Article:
Responding to the needs and demands of his era, José Míguez Bonino proved instrumental in thinking with his feet on the ground amid uncertainty, turmoil, and despair. As with other liberation theologians, his theological and ethical work drew on the lived experiences of the faith of the people amidst struggles toward building a better and more just society and world. His theological work speaks to us candidly, especially today, as we grapple with the multiple ways the present COVID-19 global pandemic has affected us all directly. Human relations and cultural dynamics are being reconfigured as we speak. As we come to grips with racialized prejudice targeting members of the Asian communities in relation to COVID-19, we are eerily reminded that the ugly history of blaming ethnic groups for the outbreak of a disease is nothing new. Social distancing (or more accurately, physical distancing) has also brought new levels of suspicion of others as potential carriers of the virus.
Perhaps the novel COVID-19 has come to be the great “equalizer,” whereby people from all over the world and from all walks of life and social spheres are directly affected. What we do know for certain is that the social, political, and economic arrangements that have shaped the present geopolitical structures have clearly revealed the socio-economic disparities that have benefited specific sectors of society at the expense of over-exploited minoritized groups. For example, lack of accessibility to economic resources, proper medication and equipment, medical insurance, and outright access to a hospital bed, are part of a far greater and older scale of global inequality, which has remained hidden behind the façade of advancement and modernization locally and globally. Minoritized communities are particularly bearing the brunt and negative effects of the COVID-19 virus, even while filling the ranks of essential services in the food, farming, cleaning, and many other industries.
Latinas/os/xs are among the hardest hit as only 16 percent of us can carry out their working responsibilities at home. Social distancing (physical distancing) is a luxury, which many in these communities cannot afford. A good number of Latinas/os/xs simply need to continue working or else risk losing their homes or not saving up for their children’s education. While working, they jeopardize their lives in order to supply the needs of the larger society.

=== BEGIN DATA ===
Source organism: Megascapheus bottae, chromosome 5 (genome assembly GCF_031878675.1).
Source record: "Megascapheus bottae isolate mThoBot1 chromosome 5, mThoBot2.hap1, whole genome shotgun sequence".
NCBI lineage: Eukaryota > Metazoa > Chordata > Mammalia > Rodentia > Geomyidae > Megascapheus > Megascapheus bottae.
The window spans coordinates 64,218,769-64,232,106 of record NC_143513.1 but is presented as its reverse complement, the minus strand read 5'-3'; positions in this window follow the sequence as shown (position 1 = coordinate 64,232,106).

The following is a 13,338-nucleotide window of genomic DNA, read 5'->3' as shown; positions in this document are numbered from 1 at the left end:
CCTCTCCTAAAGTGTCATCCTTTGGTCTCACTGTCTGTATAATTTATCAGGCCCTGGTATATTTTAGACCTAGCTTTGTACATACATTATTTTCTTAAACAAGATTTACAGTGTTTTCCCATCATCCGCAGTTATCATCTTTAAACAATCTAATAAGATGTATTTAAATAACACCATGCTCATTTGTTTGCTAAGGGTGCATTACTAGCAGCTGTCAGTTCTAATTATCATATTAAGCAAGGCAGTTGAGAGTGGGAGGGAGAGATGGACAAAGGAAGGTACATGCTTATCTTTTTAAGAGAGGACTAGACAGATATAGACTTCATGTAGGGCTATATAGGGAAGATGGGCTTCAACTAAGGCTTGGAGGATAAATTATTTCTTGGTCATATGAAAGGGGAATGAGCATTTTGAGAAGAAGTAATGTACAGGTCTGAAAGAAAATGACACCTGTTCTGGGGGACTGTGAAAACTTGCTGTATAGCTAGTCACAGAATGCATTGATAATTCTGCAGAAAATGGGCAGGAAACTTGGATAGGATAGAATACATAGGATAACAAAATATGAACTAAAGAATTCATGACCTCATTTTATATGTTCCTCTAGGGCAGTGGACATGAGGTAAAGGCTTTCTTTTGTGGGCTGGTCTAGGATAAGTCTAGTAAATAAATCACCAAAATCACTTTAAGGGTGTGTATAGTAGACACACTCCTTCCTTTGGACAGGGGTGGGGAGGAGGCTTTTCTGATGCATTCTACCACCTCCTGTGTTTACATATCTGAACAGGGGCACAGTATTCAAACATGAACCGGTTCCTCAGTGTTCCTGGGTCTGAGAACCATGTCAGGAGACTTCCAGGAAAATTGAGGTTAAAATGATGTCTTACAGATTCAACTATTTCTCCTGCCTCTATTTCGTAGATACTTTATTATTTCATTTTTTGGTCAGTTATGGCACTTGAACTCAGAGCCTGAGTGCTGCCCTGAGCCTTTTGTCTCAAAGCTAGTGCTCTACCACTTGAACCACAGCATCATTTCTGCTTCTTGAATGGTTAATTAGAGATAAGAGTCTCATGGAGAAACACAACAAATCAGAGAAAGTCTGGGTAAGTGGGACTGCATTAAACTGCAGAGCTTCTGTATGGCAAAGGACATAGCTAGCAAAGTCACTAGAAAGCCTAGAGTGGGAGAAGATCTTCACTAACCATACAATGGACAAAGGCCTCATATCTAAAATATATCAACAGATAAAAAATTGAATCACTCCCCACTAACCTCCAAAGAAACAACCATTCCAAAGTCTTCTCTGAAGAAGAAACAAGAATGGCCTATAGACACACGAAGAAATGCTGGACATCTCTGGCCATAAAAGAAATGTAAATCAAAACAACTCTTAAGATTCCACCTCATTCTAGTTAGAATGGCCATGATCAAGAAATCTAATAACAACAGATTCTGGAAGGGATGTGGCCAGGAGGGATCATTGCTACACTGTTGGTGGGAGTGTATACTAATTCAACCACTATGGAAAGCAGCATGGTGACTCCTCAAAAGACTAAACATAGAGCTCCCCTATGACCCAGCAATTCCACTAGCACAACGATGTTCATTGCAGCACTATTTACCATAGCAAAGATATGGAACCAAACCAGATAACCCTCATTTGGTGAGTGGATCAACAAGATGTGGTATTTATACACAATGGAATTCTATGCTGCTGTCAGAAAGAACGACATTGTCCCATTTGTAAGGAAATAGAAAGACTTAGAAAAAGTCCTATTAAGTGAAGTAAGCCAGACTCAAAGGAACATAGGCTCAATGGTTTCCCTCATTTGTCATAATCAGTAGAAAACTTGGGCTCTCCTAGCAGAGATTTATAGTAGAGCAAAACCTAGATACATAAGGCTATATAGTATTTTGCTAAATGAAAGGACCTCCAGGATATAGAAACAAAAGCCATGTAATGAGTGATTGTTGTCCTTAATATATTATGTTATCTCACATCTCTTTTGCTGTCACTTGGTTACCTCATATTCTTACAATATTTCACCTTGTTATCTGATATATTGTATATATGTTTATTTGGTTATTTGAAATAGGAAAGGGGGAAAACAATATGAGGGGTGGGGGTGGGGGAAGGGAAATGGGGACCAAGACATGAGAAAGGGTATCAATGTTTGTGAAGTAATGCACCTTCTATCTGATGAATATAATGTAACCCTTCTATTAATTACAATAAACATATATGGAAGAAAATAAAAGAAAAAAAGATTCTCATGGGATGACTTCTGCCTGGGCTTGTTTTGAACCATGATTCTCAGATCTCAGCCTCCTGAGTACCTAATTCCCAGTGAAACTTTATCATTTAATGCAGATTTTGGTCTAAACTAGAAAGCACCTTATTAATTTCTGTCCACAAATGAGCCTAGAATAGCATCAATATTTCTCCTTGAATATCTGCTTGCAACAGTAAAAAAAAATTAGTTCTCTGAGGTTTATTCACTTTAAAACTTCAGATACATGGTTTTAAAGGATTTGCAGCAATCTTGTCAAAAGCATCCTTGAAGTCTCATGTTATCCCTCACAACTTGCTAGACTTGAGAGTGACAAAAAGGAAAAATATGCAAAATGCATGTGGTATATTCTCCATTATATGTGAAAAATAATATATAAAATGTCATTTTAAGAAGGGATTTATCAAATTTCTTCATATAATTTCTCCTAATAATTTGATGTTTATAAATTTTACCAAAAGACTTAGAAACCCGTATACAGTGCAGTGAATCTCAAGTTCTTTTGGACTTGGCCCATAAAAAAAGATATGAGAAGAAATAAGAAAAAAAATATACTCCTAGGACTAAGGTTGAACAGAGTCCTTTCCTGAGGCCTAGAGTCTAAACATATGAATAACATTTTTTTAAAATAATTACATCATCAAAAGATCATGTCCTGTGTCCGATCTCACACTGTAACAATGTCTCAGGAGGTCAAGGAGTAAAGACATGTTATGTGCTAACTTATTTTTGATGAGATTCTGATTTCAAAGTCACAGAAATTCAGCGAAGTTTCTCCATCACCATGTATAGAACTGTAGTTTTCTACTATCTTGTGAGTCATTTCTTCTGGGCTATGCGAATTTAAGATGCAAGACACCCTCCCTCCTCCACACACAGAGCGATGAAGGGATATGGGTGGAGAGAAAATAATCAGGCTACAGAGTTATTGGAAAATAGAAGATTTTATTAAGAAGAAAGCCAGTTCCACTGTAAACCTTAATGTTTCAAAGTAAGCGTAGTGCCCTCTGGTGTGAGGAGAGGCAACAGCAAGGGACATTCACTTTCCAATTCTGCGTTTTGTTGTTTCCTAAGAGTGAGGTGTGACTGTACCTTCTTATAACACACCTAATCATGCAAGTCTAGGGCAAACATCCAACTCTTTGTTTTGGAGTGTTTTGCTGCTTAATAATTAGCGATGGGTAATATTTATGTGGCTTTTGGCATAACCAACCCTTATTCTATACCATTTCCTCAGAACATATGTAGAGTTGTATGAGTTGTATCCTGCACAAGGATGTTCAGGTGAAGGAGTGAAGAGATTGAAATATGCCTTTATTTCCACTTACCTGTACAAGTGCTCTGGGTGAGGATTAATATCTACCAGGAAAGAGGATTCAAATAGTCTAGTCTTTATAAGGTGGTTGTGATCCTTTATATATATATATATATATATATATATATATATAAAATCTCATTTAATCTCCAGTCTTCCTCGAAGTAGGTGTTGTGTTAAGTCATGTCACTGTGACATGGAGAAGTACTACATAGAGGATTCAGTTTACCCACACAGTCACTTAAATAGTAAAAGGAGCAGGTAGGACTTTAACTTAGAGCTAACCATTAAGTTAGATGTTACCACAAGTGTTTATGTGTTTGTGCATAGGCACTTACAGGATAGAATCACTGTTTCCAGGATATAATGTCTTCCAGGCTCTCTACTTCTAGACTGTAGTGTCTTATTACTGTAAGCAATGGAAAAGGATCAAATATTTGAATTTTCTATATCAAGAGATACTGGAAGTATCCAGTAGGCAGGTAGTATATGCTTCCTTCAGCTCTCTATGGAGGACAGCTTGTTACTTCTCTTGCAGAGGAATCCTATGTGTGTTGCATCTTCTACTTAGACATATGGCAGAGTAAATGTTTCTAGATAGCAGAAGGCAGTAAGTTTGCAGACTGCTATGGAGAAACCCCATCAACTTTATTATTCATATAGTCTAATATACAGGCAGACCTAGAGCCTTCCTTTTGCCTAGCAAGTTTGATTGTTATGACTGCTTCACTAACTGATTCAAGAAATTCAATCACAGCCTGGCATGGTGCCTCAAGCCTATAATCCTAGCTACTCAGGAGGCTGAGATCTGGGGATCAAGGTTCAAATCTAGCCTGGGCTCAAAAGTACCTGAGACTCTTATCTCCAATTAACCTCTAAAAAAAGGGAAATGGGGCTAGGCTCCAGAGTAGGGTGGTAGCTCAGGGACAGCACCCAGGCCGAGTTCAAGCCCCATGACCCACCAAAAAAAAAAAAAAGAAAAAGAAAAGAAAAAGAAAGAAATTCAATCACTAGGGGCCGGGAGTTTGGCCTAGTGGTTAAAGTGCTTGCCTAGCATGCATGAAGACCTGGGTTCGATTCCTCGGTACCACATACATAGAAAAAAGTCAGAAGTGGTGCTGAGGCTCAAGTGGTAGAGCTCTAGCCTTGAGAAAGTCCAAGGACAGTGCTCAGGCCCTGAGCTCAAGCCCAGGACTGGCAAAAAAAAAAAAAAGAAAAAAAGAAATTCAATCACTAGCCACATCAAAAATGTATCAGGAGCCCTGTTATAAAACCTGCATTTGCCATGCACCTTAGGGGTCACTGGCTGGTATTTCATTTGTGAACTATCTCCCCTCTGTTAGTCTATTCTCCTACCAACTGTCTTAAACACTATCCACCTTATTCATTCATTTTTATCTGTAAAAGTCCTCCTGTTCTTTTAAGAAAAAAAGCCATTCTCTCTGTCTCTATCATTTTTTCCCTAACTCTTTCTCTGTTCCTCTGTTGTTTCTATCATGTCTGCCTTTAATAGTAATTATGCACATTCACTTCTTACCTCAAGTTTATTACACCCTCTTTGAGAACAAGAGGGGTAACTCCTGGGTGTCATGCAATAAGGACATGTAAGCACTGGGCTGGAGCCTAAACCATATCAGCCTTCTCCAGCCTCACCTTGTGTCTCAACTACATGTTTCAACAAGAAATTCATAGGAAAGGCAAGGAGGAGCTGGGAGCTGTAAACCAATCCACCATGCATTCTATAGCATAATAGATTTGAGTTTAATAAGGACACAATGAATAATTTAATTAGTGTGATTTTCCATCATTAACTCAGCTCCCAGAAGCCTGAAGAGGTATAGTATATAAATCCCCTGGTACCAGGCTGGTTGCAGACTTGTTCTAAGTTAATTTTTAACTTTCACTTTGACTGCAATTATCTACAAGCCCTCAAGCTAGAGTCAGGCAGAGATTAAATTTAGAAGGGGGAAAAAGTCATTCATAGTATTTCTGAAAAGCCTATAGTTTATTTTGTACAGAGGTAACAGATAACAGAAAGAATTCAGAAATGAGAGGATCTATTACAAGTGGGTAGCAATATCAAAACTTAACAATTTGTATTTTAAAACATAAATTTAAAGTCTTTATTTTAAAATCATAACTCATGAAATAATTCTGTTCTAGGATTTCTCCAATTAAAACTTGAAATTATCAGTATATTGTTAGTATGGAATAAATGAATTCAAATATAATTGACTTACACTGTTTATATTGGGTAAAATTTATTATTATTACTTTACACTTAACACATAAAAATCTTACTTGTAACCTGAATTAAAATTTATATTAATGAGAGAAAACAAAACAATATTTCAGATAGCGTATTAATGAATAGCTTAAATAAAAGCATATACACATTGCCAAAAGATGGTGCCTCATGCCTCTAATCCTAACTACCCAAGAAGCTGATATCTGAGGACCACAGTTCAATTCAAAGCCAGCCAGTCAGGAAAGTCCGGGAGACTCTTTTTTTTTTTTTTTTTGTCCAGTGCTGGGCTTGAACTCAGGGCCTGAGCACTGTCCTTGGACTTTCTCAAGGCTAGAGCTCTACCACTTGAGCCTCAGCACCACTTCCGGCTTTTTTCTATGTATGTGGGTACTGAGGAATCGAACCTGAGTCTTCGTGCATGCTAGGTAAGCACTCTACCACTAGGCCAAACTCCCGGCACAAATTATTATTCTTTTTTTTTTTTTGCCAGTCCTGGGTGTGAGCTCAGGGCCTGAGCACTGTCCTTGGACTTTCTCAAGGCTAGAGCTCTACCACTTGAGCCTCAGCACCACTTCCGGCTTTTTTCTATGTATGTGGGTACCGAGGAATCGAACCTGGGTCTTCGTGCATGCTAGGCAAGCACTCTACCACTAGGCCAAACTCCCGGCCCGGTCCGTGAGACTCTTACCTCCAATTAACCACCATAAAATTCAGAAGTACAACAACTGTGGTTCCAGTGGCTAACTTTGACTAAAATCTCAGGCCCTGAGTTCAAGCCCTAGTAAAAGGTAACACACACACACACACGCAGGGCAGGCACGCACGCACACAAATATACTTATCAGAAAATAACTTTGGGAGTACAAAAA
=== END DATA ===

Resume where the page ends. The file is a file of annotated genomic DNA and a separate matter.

Historically, Latinas/os/xs have experienced a conglomeration of challenges to our collective wellbeing. Some of our ancestors experienced times of war and despoliation during the Spanish and Portuguese conquest. Let’s not forget the tens of millions of natives who died because of epidemics, which decimated Indigenous communities in the Americas after 1492.
The slave trade had similar deadly consequences, as Latin America received the largest population of African slaves, many of whom died along the way, were thrown to the oceans, or died of disease or outright exhaustion from working in the mines or in the fields. These slaves saw their lives commodified as chattel, without recourse for a life of freedom. As we recall the experiences of the African descendants in Latin America and among Latinas/os/xs, we affirm that Black Lives Matter. Part of our own role as Latina/o/x scholars is to expose and condemn prevailing anti-African overt and covert attitudes of discrimination in our communities. We must publicly acknowledge that our own communities are directly impacted by and often are rife with racist attitudes. Thus, we reject to be part of any form of racism and discrimination.
Many of our ancestors experienced displacement in the USA-Mexico war (1848) and continue to feel the effects of that war in our own neighborhoods. Still others, with more recent connections with Latin America have seen friends and relatives criminalized or die as they have tried to cross the southern border of the USA or as the women in their families have been victims of femicide. While many in the dominant Anglo culture want to go back to normal, for most Latinas/os/xs, “going back to normal” means the continued perpetuation of the over-exploitation of our communities. We have always lived under exceptional conditions of discrimination and lack of opportunities. Those exceptional conditions have designated most of us, at best, for service at the lowest echelons of society, and at worst, for death. For centuries, our communities have come face-to-face with the tensions that emerge out of living simultaneously in struggle, hopelessness, and refusal to give up. The unbending will of our communities is a testament to our faith and resilience.
It is with that in mind that we publish this collection of articles celebrating the life and theological work of José Míguez Bonino. The papers in this collection were compiled by Néstor Morales Gómez, and we recognize his editorial work in this issue of Perspectivas. Míguez Bonino’s thought has inspired generations of scholars and thinkers in understanding the interconnectedness of the social sciences, political theory, and deep, locally-grounded theological knowledge. The contributions in this issue of Perspectivas help us celebrate Míguez Bonino’s work, as well as offer important insights as we continue to reflect on what it means to think theologically while remaining locally relevant and contextually located.
The editorial team of Perspectivas is happy to offer this collection of articles as an expression of the rich diversity of liberation ideas, insights, concerns, and questions raised by each of the authors. Each piece helps us see the extent the liberation impetus has travelled and the many allies it has gained and impacted over the years.
The Perspectivas editorial team
Francisco Javier Peláez Díaz